From Sidewalk 197 – February 2013
You might not associate Kyron with South Bank, Slam City Skates or the more typical iconic landmarks of the contemporary London skateboarding scene; his roots run deep in the west and the fringes of the city. Itâs intriguing to see a different take on London, not necessarily bred from a desire to pursue something alternative but more so just an instinctive choice to explore his home yard of Ladbroke Grove where he grew up, West London and Harrow where he now resides.
One thing that struck me about Kyron the first time I met him was that his skateboard influences arenât cluttered by obsessive attention to skate media or what the next man is doing; he has more based his passion on riding his skateboard at speed towards, down or over anything in his path. All natural ability and finesse aside, Kyron is an un-caged beast on the board and thereâs a good chance you are going to witness either a teeth clenching slam or a face-melter of a trick.
It would be disingenuous for me to speak much further on Kyron given that I first crossed paths with him early last summer, but I can say with confidence that he is someone who will carry the torch for the humble, appreciative, well grounded and free thinking skateboarders, the kind who are more inclined to look outside of the box instead of hitting ârepeatâ.
Interview by Ryan Gray
Photography by Various artists
Go on then Kyron, introduce yourself…
- OK, Iâm Kyron McGrath-Davis, Iâm 18 and Iâm from Harrow. I think thatâs all you need to know…for now (laughs).
Youâve been skating for a long time havenât you? Didnât you start skating at a really young age?
- Yeah Iâve been skating since I was about 7, maybe younger. For a while my dad wouldnât let me skate because he was too protective, so he tried to not let me get into skating.
Did you want to skate before you actually got the chance to?
- Yeah, I wanted to skate way before then but he wouldnât let me, he was scared of me hurting myself. When heâd go to see his friends Iâd take his board and teach myself how to skate; I taught myself how to ollie onto a little ledge, and he saw that was like âf*ck it, Iâll take him to the skateparkâ, and thatâs how I started skating.
Your dad skates too, right?
- Yeah he skates. Well, he used to skate for a bit of fun but heâs got a lot of responsibilities now so he canât really do it any more.
Didnât your dad work at Playstation for a while too, when Kevin Parrott worked there?
- Yeah he worked at Playstation with Kevin and all the old-school heads; he worked there for about four years I think. Was it about four years Daryl?
Daryl Dominguez: It was a long time. He was working there before I skated there and Iâve been there a f*cking long time (laughs).
Weâve both been there since we were kids, man.
Daryl: Kyron and me used to skate there all the time; weâd do back-to-back tricks and he was like 11. Weâd do tricks over the hip and copy each other.
Pretty much, like, âyou land this and Iâll land thisâ double runs.
Daryl: Youâd land a trick and Iâd be hyped, right behind you.
It was so good.
Did your dad used to take you down Playstation when he was working?
- Yeah sometimes heâd take me down when he was working, but Iâd go down there a lot. Maybe too much…
Would you say you were a âPlaystation kidâ, so to speak?
- Pretty much, yeah (laughs). Weâd skate Royal Oak and Meanwhile as well but Playstation was the one back in the day. The Wednesday night sessions would be so packed on the mini ramp that you could not get a go in at all, youâd have to snake people and shit. The vibes were sick as well.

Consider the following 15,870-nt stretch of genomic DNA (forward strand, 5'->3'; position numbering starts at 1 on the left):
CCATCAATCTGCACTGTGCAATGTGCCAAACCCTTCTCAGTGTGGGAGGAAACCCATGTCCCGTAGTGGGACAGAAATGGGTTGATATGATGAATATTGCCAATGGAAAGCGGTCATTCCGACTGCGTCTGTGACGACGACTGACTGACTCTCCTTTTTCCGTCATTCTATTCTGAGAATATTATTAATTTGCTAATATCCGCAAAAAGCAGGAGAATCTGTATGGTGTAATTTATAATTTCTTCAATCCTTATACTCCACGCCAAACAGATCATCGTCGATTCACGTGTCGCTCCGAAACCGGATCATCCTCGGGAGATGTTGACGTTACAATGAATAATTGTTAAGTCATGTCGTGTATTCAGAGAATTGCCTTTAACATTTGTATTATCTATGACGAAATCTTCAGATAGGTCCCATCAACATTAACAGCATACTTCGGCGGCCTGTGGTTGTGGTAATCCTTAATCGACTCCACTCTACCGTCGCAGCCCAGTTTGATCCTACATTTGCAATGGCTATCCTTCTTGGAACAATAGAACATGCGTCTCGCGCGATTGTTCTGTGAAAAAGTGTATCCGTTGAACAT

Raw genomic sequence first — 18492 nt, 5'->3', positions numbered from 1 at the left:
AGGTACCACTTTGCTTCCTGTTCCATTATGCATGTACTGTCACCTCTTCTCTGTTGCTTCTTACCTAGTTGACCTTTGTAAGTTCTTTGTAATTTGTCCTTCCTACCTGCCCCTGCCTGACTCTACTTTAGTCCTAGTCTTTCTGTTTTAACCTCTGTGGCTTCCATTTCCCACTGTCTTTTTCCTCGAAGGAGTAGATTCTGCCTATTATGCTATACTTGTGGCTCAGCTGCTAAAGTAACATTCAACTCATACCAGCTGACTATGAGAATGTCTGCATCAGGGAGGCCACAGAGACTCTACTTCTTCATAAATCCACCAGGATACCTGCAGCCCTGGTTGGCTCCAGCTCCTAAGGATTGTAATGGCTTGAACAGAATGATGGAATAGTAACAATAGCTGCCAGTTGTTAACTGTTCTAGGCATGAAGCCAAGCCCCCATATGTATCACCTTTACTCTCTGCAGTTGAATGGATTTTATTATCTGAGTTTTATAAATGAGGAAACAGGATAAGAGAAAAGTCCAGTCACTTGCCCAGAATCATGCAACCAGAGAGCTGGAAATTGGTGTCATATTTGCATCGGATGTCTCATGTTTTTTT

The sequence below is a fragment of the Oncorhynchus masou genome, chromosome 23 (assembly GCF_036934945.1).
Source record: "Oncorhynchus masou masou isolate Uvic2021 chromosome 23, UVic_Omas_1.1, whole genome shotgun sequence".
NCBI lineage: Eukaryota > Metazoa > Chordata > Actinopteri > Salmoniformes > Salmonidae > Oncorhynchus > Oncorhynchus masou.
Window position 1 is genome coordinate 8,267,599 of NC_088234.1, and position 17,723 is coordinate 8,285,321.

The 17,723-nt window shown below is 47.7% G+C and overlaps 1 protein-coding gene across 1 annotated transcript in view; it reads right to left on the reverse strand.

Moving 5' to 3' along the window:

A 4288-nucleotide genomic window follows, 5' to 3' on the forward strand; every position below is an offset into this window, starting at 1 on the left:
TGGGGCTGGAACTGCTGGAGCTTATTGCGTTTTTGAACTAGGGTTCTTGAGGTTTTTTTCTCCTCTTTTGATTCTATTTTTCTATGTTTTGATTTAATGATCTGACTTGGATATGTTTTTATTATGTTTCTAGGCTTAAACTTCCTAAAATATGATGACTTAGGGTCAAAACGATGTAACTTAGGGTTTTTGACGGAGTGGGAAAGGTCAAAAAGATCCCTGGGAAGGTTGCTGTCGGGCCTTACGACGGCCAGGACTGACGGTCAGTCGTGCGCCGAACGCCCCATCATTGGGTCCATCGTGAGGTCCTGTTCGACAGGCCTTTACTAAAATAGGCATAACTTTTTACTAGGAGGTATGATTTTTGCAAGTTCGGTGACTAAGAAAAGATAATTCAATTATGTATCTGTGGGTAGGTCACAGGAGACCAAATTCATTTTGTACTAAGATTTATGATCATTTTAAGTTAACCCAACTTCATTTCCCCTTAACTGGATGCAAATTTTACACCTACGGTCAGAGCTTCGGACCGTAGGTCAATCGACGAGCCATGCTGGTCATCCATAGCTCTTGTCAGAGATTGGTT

What was the best thing you saw go down during the Playstation days?
- Iâm pretty sure Jake Duncombe went from the roll in into the halfpipe. Was it that?
Daryl: Nah, Jake kickflipped from the flat over the deck into the tranny, and flipped it to flat too, where the halfpipe was.
Yeah, there was so much crazy shit I canât really think of one trick. I think the main thing was Awadh (Mohammed) actually. He was doing frontside flip melons on the halfpipe every go. That dude is so sick.
Daryl: Trevor (Beasley) as well: he was doing switch frontside flip stalefishes on the quarters. Like properly doing them as well.
What happened to Trevor? It seemed like he was out there killing it for a while a few years back, but then you just stopped seeing stuff of him.
- He used to ride for Ortega, but he got into different things and he stoppedÂ skating for a bit.
Daryl: Heâs still just as good now.
He used to do the sickest switch backside tailslides for like…when I was younger it seemed like a hundred meters across the mini ramp, going a hundred miles an hour. Him and Awadh are two people I love to watch from Bay.
What did you do with your days before you started skating? Because you started at such a young age, did you ever have any other real hobbies or anything?
- Believe it or not I used to be really creative. I used to ride my bike, never a scooter…I never got into the scooter stage, it just wasnât around back then. I used to draw loads of shit, and I remember once I made a suit out of paper, an actual suit. It was legit.
Daryl: So you had a thing for textiles?
Yeah I just liked making things. Then I started skating and I was pretty much âskate, skate, skateâ.
Have you tried making any clothing since? Do you think you could get into paperÂ fashion design one day?
- Maybe. Iâm gunna try (laughs).
What so of stuff were you into at school?
- I used to love sports; I used to play for the football team, the rugby team, the cricket team…most of the teams. I was so down to just run about.
You were in college for a bit werenât you? What were you studying there?
- I was in college last year but I stopped in July, or August… when the school year ended. I was doing a plumbing course. My dad was like âyou can skate by all meansâ – he was super supportive, my mum and dad both are – but he was like
âyou canât just skate though, you need to have something else backed upâ.
It was quite hard though because this last year I started going on all these trips, so Iâd miss so much college and Iâd go to my mum and dad and be like, âIâve got to go on this tripâ, they knew it would be a good opportunity so theyâd always say I could go. I got really bad attendance but I still managed to get through it.